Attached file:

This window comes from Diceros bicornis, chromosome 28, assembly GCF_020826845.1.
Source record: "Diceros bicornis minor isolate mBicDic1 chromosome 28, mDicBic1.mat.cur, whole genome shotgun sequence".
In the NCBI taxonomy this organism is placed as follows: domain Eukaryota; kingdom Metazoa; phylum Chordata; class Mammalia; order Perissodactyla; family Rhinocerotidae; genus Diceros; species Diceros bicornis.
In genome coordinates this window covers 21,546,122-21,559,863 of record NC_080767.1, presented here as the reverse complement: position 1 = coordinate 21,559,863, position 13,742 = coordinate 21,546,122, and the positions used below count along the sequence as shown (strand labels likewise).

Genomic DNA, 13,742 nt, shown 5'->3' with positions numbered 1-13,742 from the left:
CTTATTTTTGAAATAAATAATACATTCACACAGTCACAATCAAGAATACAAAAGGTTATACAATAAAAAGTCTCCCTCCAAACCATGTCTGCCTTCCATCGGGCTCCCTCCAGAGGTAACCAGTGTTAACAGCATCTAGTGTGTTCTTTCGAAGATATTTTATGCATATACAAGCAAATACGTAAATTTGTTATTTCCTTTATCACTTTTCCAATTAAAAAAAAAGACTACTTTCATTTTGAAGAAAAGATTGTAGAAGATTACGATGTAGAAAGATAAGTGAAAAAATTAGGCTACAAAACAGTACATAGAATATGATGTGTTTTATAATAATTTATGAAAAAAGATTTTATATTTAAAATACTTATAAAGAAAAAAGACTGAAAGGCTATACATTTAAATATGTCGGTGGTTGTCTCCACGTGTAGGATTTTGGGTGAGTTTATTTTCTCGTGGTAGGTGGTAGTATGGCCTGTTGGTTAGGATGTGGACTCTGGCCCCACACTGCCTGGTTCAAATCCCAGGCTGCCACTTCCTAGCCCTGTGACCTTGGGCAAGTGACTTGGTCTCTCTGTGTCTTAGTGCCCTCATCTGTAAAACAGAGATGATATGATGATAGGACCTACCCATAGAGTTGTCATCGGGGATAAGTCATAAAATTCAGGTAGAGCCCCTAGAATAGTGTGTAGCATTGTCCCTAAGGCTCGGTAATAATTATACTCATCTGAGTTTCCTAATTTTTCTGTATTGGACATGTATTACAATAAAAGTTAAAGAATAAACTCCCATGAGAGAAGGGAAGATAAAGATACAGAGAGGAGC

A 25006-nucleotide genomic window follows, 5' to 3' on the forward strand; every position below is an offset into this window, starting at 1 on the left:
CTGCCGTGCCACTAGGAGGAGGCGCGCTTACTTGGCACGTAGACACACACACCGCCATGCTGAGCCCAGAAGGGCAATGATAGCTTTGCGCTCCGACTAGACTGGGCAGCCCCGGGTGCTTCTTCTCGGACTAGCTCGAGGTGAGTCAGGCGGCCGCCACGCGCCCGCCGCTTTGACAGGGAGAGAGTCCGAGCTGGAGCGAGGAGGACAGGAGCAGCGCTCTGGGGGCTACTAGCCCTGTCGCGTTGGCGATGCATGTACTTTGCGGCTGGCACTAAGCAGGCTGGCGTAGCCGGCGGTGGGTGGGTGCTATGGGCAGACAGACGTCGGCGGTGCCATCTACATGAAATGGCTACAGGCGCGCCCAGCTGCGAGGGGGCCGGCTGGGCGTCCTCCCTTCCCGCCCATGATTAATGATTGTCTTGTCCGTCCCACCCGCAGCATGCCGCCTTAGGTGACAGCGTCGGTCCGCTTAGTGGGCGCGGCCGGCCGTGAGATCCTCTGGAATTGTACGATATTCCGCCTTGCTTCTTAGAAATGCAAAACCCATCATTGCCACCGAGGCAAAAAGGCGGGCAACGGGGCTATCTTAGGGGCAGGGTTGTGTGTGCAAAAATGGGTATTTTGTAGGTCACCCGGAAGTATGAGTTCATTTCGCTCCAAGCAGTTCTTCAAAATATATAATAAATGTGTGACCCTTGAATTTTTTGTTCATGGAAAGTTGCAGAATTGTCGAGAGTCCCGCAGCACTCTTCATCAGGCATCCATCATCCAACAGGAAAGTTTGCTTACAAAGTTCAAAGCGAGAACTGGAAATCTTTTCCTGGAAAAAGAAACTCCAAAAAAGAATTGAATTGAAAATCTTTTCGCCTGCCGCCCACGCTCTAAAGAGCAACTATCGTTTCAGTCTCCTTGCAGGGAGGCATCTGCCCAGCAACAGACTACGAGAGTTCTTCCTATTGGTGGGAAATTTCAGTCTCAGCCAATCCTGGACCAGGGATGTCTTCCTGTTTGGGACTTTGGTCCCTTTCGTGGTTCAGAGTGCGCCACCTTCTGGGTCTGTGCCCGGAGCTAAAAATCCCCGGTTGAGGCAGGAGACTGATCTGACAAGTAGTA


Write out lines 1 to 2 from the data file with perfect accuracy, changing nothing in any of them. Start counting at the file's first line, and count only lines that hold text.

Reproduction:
This window comes from Diceros bicornis, chromosome 28, assembly GCF_020826845.1.
Source record: "Diceros bicornis minor isolate mBicDic1 chromosome 28, mDicBic1.mat.cur, whole genome shotgun sequence".